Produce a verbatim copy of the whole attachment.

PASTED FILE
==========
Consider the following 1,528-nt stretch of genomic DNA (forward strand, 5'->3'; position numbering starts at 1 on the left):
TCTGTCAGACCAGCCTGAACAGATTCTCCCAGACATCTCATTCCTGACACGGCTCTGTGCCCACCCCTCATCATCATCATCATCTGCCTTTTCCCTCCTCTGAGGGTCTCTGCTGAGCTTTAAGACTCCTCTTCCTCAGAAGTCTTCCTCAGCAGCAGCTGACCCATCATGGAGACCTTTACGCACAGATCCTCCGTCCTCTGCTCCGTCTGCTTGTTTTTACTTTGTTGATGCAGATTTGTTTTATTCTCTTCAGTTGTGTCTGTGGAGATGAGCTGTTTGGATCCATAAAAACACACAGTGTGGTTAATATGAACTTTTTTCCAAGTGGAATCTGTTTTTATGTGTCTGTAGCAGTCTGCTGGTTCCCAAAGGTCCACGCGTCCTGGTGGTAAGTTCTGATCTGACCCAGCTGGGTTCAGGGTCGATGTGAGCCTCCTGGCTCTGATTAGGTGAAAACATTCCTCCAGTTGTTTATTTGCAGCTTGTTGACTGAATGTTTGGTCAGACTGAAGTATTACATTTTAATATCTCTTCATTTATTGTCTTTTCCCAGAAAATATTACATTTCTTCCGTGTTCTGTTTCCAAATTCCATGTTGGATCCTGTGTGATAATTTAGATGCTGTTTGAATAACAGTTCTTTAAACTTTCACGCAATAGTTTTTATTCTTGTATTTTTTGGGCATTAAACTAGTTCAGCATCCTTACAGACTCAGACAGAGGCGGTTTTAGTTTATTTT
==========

Consider the following 1,528-nt stretch of genomic DNA (forward strand, 5'->3'; position numbering starts at 1 on the left):
TCTGTCAGACCAGCCTGAACAGATTCTCCCAGACATCTCATTCCTGACACGGCTCTGTGCCCACCCCTCATCATCATCATCATCTGCCTTTTCCCTCCTCTGAGGGTCTCTGCTGAGCTTTAAGACTCCTCTTCCTCAGAAGTCTTCCTCAGCAGCAGCTGACCCATCATGGAGACCTTTACGCACAGATCCTCCGTCCTCTGCTCCGTCTGCTTGTTTTTACTTTGTTGATGCAGATTTGTTTTATTCTCTTCAGTTGTGTCTGTGGAGATGAGCTGTTTGGATCCATAAAAACACACAGTGTGGTTAATATGAACTTTTTTCCAAGTGGAATCTGTTTTTATGTGTCTGTAGCAGTCTGCTGGTTCCCAAAGGTCCACGCGTCCTGGTGGTAAGTTCTGATCTGACCCAGCTGGGTTCAGGGTCGATGTGAGCCTCCTGGCTCTGATTAGGTGAAAACATTCCTCCAGTTGTTTATTTGCAGCTTGTTGACTGAATGTTTGGTCAGACTGAAGTATTACATTTTAATATCTCTTCATTTATTGTCTTTTCCCAGAAAATATTACATTTCTTCCGTGTTCTGTTTCCAAATTCCATGTTGGATCCTGTGTGATAATTTAGATGCTGTTTGAATAACAGTTCTTTAAACTTTCACGCAATAGTTTTTATTCTTGTATTTTTTGGGCATTAAACTAGTTCAGCATCCTTACAGACTCAGACAGAGGCGGTTTTAGTTTATTTT